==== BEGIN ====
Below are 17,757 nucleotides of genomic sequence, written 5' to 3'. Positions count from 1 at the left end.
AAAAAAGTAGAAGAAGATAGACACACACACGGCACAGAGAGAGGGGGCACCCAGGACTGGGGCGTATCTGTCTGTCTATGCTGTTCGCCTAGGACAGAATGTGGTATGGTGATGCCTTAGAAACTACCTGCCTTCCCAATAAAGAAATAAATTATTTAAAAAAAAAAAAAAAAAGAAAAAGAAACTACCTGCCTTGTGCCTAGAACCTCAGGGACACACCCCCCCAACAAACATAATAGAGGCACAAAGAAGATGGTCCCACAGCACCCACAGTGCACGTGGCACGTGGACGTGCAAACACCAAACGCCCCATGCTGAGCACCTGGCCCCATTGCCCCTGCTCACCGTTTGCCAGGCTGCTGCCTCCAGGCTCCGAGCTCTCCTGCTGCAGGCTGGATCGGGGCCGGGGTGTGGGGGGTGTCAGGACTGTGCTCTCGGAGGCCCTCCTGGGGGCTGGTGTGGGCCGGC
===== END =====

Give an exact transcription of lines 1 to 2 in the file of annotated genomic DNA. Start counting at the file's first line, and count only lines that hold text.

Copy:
Below are 17,757 nucleotides of genomic sequence, written 5' to 3'. Positions count from 1 at the left end.
AAAAAAGTAGAAGAAGATAGACACACACACGGCACAGAGAGAGGGGGCACCCAGGACTGGGGCGTATCTGTCTGTCTATGCTGTTCGCCTAGGACAGAATGTGGTATGGTGATGCCTTAGAAACTACCTGCCTTCCCAATAAAGAAATAAATTATTTAAAAAAAAAAAAAAAAAGAAAAAGAAACTACCTGCCTTGTGCCTAGAACCTCAGGGACACACCCCCCCAACAAACATAATAGAGGCACAAAGAAGATGGTCCCACAGCACCCACAGTGCACGTGGCACGTGGACGTGCAAACACCAAACGCCCCATGCTGAGCACCTGGCCCCATTGCCCCTGCTCACCGTTTGCCAGGCTGCTGCCTCCAGGCTCCGAGCTCTCCTGCTGCAGGCTGGATCGGGGCCGGGGTGTGGGGGGTGTCAGGACTGTGCTCTCGGAGGCCCTCCTGGGGGCTGGTGTGGGCCGGC